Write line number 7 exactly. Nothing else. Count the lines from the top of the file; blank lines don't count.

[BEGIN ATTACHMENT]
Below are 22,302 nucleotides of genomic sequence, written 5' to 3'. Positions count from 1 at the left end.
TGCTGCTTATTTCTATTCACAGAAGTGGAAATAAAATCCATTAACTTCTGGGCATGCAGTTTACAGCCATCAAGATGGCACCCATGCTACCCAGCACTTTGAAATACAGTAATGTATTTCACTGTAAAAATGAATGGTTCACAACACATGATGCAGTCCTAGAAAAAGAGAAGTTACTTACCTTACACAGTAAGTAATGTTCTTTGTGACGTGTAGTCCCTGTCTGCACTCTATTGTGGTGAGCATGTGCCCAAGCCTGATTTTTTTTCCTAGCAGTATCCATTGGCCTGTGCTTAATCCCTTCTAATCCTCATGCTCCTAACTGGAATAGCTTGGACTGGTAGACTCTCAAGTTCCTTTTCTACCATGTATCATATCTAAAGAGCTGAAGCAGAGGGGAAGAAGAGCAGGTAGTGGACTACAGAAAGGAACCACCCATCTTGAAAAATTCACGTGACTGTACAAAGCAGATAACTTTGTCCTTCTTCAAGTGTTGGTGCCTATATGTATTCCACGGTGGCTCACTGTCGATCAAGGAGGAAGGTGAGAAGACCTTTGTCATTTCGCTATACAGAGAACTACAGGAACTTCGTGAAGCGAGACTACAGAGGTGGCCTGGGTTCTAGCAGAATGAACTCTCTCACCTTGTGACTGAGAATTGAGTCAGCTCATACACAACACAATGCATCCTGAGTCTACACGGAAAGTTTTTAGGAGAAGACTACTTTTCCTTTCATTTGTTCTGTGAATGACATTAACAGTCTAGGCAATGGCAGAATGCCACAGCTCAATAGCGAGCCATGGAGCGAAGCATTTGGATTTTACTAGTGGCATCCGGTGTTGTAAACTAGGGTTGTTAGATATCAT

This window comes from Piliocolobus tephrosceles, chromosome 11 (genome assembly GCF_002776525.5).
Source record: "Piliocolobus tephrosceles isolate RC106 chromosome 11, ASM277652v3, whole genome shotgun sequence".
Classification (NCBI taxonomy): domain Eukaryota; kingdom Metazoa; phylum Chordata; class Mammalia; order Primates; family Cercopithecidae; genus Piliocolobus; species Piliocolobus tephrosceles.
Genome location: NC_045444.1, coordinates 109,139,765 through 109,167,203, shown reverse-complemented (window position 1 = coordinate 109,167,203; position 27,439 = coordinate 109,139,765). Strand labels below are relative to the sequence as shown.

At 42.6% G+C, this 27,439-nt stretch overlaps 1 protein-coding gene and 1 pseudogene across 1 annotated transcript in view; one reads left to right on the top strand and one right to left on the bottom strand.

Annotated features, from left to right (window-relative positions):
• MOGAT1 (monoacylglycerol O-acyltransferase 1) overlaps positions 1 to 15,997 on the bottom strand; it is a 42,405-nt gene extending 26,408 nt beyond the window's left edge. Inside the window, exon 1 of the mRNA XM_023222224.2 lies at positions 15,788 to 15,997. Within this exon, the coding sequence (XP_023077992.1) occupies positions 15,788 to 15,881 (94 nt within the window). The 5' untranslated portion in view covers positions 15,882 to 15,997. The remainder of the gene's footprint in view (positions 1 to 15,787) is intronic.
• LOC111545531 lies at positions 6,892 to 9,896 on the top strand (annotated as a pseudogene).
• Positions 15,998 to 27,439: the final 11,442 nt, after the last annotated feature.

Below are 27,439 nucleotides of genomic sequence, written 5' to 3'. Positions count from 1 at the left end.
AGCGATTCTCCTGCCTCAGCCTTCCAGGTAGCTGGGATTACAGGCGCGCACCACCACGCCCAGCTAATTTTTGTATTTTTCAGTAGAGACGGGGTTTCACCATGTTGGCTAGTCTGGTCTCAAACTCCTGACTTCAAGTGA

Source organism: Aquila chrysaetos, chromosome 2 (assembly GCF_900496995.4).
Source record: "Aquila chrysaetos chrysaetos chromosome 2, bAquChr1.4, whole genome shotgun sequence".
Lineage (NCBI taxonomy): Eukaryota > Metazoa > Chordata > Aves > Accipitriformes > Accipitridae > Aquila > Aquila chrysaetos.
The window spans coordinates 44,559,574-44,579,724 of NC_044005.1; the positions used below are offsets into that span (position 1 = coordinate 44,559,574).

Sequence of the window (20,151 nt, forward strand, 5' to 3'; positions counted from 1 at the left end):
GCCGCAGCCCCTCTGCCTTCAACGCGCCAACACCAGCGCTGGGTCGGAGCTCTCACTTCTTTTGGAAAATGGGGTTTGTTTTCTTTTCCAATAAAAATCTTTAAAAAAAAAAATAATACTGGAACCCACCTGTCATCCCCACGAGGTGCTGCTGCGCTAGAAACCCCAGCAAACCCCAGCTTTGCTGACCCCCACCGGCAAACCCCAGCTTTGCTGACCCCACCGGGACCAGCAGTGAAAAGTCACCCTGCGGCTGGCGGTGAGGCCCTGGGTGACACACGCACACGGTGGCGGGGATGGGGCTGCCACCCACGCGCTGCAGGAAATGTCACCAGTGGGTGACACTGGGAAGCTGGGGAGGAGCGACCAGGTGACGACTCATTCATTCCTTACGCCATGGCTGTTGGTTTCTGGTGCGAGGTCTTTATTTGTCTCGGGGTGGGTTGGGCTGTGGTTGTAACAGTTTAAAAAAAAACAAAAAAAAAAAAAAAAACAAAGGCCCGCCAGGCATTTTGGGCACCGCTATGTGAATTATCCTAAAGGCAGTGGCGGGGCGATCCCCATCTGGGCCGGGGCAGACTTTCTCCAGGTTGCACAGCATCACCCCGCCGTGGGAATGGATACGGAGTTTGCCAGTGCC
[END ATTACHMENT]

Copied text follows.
At 42.6% G+C, this 27,439-nt stretch overlaps 1 protein-coding gene and 1 pseudogene across 1 annotated transcript in view; one reads left to right on the top strand and one right to left on the bottom strand.